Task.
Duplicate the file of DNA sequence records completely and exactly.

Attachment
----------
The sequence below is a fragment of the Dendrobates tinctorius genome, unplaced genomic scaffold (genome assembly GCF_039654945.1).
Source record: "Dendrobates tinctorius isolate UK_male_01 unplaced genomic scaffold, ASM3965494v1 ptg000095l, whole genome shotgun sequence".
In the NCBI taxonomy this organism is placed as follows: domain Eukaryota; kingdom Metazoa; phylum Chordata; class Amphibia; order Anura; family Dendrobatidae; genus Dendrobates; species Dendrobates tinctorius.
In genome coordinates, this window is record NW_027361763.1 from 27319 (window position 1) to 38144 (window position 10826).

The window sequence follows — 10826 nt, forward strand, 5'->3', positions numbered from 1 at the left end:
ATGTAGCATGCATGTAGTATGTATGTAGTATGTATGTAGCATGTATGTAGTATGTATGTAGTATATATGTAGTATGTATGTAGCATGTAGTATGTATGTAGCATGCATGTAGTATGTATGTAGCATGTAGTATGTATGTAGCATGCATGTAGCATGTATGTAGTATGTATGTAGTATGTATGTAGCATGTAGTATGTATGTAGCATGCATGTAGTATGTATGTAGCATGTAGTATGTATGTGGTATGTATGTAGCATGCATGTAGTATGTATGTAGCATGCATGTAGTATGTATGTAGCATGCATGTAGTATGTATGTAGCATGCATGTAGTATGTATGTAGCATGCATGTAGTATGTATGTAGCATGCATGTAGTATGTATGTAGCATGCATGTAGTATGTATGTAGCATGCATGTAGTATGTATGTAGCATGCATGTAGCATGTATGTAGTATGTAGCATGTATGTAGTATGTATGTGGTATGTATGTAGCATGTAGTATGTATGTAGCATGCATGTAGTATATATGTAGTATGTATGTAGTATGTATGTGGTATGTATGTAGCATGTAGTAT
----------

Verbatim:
The sequence below is a fragment of the Dendrobates tinctorius genome, unplaced genomic scaffold (genome assembly GCF_039654945.1).
Source record: "Dendrobates tinctorius isolate UK_male_01 unplaced genomic scaffold, ASM3965494v1 ptg000095l, whole genome shotgun sequence".
In the NCBI taxonomy this organism is placed as follows: domain Eukaryota; kingdom Metazoa; phylum Chordata; class Amphibia; order Anura; family Dendrobatidae; genus Dendrobates; species Dendrobates tinctorius.
In genome coordinates, this window is record NW_027361763.1 from 27319 (window position 1) to 38144 (window position 10826).

The window sequence follows — 10826 nt, forward strand, 5'->3', positions numbered from 1 at the left end:
ATGTAGCATGCATGTAGTATGTATGTAGTATGTATGTAGCATGTATGTAGTATGTATGTAGTATATATGTAGTATGTATGTAGCATGTAGTATGTATGTAGCATGCATGTAGTATGTATGTAGCATGTAGTATGTATGTAGCATGCATGTAGCATGTATGTAGTATGTATGTAGTATGTATGTAGCATGTAGTATGTATGTAGCATGCATGTAGTATGTATGTAGCATGTAGTATGTATGTGGTATGTATGTAGCATGCATGTAGTATGTATGTAGCATGCATGTAGTATGTATGTAGCATGCATGTAGTATGTATGTAGCATGCATGTAGTATGTATGTAGCATGCATGTAGTATGTATGTAGCATGCATGTAGTATGTATGTAGCATGCATGTAGTATGTATGTAGCATGCATGTAGTATGTATGTAGCATGCATGTAGCATGTATGTAGTATGTAGCATGTATGTAGTATGTATGTGGTATGTATGTAGCATGTAGTATGTATGTAGCATGCATGTAGTATATATGTAGTATGTATGTAGTATGTATGTGGTATGTATGTAGCATGTAGTAT